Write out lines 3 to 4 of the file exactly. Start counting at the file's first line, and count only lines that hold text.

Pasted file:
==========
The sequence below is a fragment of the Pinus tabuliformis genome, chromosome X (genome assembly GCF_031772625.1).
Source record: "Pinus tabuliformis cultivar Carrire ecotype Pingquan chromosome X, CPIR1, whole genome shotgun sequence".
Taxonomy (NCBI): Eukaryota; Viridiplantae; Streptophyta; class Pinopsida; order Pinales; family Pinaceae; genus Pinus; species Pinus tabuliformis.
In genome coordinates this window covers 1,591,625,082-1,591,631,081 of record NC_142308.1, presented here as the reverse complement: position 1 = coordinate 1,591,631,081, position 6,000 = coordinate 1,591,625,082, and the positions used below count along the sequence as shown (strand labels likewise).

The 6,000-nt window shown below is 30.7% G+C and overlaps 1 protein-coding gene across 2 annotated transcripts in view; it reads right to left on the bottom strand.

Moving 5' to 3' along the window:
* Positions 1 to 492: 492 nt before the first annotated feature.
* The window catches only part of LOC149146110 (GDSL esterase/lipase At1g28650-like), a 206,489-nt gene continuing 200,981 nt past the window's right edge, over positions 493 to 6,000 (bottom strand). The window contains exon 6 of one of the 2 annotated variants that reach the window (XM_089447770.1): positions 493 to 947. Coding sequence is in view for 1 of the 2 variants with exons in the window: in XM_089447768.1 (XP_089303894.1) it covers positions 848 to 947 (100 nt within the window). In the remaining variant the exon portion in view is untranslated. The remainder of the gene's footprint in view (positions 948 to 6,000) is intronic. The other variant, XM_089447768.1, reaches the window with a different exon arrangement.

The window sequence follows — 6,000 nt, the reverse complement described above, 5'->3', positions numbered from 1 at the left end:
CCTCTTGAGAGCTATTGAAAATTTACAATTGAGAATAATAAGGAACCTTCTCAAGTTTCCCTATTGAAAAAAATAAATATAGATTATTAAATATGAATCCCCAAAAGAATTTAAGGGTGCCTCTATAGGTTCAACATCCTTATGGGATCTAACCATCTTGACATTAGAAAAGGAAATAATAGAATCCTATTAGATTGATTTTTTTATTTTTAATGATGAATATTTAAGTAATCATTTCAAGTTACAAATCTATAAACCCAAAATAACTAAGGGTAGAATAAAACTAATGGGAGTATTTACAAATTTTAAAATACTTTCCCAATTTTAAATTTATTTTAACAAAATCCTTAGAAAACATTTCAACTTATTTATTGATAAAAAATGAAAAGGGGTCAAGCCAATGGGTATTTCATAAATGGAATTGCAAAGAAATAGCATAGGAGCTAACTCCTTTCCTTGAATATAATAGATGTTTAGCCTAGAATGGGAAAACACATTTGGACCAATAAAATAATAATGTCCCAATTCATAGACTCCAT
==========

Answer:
Taxonomy (NCBI): Eukaryota; Viridiplantae; Streptophyta; class Pinopsida; order Pinales; family Pinaceae; genus Pinus; species Pinus tabuliformis.
In genome coordinates this window covers 1,591,625,082-1,591,631,081 of record NC_142308.1, presented here as the reverse complement: position 1 = coordinate 1,591,631,081, position 6,000 = coordinate 1,591,625,082, and the positions used below count along the sequence as shown (strand labels likewise).